Gov. Okowa further stated, “I am aware that a lot has been done in the last few years, but there is a lot more that can be done because the gas that we flare can generate a lot of income for the oil companies if only it can be properly utilized. So, we must stay on our laws and ensure that we do what is right and stop tying the issue of gas flaring to fines.

“This is because continually tying gas flaring to fines is injurious to our people and our environment… This has also been worsened by the regularity of illegal bunkering activities that take place in the state in which a lot of damage is done to our environment. The damage constitute both agricultural and health hazard to the people.’’

How to remedy the situation is one problem besetting the FG, which on December 6 2017, had said that it discovered 178 sites where gas were being flared. This was against the general speculation of 140 sites. The outcome might not have been made public if not with the efforts of the World Bank, United States Agency for International Development, USAID, and the Canadian government. A Programme Coordinator of the Nigerian Gas Flare Commercialization Programme in the Ministry of Petroleum Resources in that year, Mr. Justice Derefaka, bared his mind in Abuja, at the Gas Buyers’ Forum, organized by the Gas Aggregation Company of Nigeria, stating that at least, the government had received 60 per cent data of survey on gas flaring sites.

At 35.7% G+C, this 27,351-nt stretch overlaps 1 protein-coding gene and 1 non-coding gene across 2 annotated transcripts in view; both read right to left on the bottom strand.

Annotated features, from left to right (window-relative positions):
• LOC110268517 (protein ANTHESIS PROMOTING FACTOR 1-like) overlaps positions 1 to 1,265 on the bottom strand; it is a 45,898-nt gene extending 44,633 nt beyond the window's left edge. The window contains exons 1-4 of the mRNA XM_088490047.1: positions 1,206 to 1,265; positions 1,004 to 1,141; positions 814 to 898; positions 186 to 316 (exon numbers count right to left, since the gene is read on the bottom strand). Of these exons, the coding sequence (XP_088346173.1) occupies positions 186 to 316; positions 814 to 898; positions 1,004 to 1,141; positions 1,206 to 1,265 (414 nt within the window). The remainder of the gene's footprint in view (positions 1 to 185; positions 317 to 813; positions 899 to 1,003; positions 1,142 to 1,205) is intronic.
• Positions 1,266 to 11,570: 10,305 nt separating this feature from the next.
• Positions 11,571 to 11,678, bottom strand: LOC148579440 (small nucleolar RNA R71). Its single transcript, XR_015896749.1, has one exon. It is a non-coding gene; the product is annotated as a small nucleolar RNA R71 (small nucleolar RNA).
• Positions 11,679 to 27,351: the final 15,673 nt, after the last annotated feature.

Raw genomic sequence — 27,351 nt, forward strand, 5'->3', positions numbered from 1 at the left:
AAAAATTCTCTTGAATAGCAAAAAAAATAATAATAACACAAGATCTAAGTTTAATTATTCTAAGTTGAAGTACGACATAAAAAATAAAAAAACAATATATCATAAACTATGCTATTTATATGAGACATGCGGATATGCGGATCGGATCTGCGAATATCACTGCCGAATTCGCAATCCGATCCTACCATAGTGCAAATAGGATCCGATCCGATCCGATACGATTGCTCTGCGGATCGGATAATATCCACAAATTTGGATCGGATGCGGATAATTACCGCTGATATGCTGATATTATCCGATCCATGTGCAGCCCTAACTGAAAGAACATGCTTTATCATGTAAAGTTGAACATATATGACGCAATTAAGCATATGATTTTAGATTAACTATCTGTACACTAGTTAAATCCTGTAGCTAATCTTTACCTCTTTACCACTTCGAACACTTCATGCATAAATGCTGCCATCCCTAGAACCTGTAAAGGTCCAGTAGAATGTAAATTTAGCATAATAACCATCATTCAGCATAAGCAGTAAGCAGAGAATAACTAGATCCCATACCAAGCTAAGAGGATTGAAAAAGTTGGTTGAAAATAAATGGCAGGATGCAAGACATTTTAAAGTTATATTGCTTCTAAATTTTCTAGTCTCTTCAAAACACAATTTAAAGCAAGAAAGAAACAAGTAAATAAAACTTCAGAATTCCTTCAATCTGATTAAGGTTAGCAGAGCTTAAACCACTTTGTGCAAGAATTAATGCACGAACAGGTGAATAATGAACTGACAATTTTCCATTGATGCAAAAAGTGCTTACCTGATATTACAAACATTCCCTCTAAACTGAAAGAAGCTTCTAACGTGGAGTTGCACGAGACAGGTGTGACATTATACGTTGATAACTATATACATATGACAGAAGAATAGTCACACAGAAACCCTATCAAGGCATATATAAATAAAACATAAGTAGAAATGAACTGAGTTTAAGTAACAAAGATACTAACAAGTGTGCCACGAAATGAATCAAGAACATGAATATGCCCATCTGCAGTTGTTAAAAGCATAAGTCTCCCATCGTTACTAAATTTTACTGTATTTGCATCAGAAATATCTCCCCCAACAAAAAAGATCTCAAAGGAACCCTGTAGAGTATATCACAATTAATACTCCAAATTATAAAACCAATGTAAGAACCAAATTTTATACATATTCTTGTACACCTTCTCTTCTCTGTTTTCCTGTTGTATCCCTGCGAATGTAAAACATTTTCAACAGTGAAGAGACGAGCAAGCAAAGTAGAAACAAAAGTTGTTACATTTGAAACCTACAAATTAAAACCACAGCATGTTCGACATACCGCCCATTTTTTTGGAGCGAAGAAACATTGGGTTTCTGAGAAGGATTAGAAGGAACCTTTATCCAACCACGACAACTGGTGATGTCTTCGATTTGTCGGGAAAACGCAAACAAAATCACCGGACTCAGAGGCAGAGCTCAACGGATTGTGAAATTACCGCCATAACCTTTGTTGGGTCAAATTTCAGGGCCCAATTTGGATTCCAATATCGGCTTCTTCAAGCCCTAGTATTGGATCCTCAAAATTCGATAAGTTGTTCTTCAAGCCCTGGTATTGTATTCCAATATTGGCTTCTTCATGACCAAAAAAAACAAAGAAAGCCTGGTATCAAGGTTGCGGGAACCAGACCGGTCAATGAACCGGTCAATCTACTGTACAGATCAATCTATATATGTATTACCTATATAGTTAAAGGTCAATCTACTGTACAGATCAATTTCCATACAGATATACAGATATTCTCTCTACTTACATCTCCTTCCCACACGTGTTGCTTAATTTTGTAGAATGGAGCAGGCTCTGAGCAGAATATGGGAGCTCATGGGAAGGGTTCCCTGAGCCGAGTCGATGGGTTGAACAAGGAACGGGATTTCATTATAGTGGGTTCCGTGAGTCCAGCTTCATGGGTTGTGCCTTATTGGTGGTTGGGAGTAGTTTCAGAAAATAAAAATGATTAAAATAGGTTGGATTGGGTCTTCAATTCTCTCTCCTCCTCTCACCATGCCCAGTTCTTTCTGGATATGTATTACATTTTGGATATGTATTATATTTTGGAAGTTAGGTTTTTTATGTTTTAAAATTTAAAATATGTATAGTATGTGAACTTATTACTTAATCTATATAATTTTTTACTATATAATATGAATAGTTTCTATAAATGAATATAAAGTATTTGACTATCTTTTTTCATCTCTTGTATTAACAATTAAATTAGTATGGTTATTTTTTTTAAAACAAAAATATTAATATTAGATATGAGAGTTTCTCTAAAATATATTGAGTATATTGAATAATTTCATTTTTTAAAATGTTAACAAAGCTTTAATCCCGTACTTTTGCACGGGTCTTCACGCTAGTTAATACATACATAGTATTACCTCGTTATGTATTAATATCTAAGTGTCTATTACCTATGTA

Notwithstanding, while speaking at the 2018 Oloibiri Lecture Series and Energy Forum, OLEF, organized by the Society of Petroleum Engineers, SPE, the Group Managing Director of the Nigerian National Petroleum Corporation (NNPC), Mr. Maikanti Baru said Nigeria was losing N868 million daily, and 700 million SCF were being flared as gas which opinion leaders said were capable of generating an equivalent of 5,000 megawatts of electricity per day. According to the source, “Using an average of $4 per 1,000 SCF of gas and at exchange rate of N310 to a dollar, the flaring of 700 million SCF per translates to a loss of N868 million daily to the country.”

Perhaps, seeing that the citizens were not comfortable with her many failed promises on ending gas flaring, Nigeria dished out a rather misleading statement that she had reduced gas flaring by 26 percent in the last 10 years. Yet, the Department of Petroleum Resources, DPR, Gas flare Deputy Director and Head Upstream, DPR, Mrs. Pat Maseli stated at the 10th annual Sub-Saharan Africa Oil and Gas Conference in Houston Texas, US, that 3,500 megawatts of electricity was lost as a result of gas flaring and no fewer than 55 million barrels of oil equivalent (BOE) was also lost, while 25 million tons of carbon dioxide was emitted within the period under review.